During four years as a sports talk host at ESPN Radio Network, I never figured out what to do with actualities. I knew it was supposed to improve my show to include them so I played them, but I didn’t know how to use them to make my show better.
Here are two tips I wish I had known then . . . Read More
A sports talk host once called me because they were considering quitting. They had introduced themselves to the right people. They had built relationships. They had improved their craft. Yet, they were repeatedly frustrated in their attempt to move to a larger market.
During our call, I reminded the person that the people who get to the top in sports broadcasting aren’t always the most talented. They are the ones who persevered. Four months later, this person was hired in a large market as a host and programming assistant. They went from doing a daily show as a part-time employee and barely making any money to full-time host in a large market, full-time salary and benefits.
They earned their dream job because they stuck with it. Read More
When I worked at XTRA in San Diego, one of my co-workers was a legend in the sports broadcasting industry. Chet Forte had been the longtime director of Monday Night Football in the days of Howard Cosell, Frank Gifford and Dandy Don Meredith. After Chet’s well-publicized gambling problems forced him off the broadcasts, he got his life in order then got back into broadcasting working as a sports talk host at our station.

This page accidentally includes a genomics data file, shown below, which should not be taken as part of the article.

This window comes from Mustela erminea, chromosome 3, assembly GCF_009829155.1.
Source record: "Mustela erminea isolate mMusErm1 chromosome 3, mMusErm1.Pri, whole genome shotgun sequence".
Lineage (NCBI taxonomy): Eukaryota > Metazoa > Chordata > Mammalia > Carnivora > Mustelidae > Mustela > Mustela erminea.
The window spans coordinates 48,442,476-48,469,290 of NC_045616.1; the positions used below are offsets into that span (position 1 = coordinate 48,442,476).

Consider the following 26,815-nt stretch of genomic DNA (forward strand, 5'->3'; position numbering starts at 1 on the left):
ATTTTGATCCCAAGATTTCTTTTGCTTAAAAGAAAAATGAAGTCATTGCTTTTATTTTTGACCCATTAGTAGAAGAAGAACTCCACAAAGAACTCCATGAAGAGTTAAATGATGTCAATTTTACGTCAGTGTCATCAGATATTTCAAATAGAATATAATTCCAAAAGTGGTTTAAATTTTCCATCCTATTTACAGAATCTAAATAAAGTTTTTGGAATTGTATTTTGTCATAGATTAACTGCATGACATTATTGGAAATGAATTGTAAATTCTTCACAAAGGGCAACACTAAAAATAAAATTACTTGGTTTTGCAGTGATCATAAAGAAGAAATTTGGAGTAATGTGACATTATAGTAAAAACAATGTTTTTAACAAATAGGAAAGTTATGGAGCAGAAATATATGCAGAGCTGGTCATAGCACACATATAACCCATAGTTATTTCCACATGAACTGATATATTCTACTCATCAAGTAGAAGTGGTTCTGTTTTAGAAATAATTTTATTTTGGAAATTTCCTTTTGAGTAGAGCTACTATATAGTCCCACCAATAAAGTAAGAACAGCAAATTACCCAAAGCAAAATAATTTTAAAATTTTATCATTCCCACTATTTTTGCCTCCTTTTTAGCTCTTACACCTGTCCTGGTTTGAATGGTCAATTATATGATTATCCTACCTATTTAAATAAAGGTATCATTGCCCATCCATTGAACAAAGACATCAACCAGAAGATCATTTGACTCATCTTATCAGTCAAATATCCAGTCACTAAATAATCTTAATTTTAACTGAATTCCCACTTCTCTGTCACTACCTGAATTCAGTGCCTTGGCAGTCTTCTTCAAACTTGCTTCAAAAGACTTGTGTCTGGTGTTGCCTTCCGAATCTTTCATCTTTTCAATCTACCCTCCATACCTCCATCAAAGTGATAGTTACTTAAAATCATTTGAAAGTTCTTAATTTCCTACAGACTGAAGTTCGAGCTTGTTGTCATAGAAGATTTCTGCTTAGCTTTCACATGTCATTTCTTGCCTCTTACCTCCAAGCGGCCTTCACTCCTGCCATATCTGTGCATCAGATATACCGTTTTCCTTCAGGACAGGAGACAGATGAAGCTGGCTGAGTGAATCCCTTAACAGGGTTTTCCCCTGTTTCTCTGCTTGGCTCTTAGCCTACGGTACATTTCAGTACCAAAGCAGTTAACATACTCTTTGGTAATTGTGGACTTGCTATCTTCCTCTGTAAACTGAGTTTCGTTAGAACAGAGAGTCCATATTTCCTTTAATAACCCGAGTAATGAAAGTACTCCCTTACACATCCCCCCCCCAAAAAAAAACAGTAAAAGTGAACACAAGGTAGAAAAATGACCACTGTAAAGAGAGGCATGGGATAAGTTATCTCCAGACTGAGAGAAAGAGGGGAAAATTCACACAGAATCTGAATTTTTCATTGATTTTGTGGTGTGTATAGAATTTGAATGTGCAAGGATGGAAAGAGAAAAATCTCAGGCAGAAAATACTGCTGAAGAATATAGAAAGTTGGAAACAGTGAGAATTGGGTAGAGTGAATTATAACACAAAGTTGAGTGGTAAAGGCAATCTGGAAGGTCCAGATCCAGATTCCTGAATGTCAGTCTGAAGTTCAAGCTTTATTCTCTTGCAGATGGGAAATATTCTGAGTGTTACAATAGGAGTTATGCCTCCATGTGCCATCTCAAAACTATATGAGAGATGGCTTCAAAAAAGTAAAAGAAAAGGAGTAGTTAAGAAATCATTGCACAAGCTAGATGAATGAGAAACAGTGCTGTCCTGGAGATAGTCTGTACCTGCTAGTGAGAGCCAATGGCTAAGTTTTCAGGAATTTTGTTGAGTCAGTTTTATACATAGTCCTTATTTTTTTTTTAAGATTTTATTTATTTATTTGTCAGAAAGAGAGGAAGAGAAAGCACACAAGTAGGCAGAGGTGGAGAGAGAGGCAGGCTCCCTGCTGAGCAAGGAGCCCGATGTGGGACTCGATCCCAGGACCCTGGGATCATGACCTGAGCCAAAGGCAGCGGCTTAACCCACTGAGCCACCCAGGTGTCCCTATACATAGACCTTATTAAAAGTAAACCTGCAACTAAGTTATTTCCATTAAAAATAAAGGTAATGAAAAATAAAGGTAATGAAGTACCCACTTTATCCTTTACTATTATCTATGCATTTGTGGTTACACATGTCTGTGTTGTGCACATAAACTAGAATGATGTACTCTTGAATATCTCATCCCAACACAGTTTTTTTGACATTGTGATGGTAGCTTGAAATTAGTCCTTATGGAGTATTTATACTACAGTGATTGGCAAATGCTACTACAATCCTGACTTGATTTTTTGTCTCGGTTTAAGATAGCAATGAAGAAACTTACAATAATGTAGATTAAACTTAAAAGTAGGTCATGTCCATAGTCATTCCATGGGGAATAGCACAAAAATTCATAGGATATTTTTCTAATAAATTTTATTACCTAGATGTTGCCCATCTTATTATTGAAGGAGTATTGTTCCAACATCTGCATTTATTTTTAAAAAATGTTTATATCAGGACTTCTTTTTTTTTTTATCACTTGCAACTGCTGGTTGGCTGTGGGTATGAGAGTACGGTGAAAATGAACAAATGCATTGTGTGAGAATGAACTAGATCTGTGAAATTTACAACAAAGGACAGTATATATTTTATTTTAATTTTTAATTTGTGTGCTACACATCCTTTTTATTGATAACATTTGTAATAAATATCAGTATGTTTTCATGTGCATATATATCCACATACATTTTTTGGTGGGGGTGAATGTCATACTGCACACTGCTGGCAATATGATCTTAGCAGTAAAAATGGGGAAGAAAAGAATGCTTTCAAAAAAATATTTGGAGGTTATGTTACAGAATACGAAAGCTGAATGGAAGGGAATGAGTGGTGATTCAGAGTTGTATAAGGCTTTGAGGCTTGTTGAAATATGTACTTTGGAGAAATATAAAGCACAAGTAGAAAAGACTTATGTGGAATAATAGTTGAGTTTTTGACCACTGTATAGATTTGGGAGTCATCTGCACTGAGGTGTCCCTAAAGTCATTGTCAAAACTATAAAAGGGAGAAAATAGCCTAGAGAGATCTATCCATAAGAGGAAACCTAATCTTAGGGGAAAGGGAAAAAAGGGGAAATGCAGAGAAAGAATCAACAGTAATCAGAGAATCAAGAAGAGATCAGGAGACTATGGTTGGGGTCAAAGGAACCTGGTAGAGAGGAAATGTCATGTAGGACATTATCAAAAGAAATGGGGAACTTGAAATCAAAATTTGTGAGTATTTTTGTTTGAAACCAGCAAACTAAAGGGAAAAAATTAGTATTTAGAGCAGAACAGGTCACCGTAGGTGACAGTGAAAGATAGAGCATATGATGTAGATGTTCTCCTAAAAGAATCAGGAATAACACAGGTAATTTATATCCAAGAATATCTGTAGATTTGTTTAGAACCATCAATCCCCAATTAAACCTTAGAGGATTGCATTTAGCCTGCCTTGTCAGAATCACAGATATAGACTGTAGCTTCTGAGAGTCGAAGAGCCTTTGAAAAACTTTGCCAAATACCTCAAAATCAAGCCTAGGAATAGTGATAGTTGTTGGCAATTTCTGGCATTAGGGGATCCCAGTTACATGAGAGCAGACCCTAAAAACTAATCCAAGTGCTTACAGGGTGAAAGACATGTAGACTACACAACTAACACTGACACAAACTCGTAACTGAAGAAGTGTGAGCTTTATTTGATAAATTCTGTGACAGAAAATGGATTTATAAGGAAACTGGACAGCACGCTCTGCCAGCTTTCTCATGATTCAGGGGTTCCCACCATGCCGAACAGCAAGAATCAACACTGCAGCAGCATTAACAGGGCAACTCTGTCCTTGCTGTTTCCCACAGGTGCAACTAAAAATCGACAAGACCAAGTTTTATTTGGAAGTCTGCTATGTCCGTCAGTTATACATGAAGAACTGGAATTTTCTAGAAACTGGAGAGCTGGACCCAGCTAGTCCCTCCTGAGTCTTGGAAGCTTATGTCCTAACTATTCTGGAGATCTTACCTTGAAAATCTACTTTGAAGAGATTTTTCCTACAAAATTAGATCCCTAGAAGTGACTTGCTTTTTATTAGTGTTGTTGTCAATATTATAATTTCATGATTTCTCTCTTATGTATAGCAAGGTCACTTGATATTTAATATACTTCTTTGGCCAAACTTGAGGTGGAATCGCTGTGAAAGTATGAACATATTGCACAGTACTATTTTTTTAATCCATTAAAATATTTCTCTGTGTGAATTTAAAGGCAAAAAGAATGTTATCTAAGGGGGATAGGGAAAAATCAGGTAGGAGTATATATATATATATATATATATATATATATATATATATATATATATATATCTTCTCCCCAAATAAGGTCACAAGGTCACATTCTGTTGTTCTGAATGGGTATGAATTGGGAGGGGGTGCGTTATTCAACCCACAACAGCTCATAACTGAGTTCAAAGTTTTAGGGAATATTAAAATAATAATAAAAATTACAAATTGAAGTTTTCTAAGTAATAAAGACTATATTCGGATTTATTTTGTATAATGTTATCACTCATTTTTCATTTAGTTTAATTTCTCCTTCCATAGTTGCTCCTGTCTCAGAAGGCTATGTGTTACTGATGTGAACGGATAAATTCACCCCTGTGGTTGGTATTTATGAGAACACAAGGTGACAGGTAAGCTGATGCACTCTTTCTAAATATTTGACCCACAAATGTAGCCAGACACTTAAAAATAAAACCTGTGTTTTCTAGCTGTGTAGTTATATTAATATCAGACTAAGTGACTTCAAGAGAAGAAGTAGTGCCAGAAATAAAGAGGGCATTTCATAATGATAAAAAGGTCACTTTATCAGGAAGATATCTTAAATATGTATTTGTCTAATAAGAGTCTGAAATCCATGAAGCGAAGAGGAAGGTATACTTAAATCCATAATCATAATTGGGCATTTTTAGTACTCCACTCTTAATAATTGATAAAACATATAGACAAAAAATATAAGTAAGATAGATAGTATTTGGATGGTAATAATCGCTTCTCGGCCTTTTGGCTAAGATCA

Chet passed away while employed at XTRA Sports. The entire staff wanted to attend the funeral to give respect to Chet and support to his family. Chet had been great to all of us – so kind, generous, and fun. I especially enjoyed attending the high school basketball city championship with Chet, then him treating me to dinner at a nearby Black Angus streak house.
We all owed a debit of gratitude and appreciation to Chet. Read More
It’s easy to let development of your on-air abilities slip during the grind of a busy broadcasting season. That’s why off-season is the perfect time to put a laser focus on advancing your play-by-play skills.
In 2003, I was doing play-by-play and sideline reporting for a startup TV network called The Football Network. It was all football all the time, before the NFL Network.
The first several broadcasts we did we wore coats and ties. About a month later, management gave us polo shirts with the company logo and asked us to wear them for our next broadcast. Ironically, the game was in my hometown of San Diego. Read More
A TV news director was hiring a sports anchor/reporter. One applicant caught his attention but his reel featured a highlights montage and nothing else. The employer liked what he saw but didn’t ask the applicant to send additional video. He already had enough similarly qualified applicants whose reels provided what he needed.
Don’t miss out on a job because your reel is improperly constructed. Read More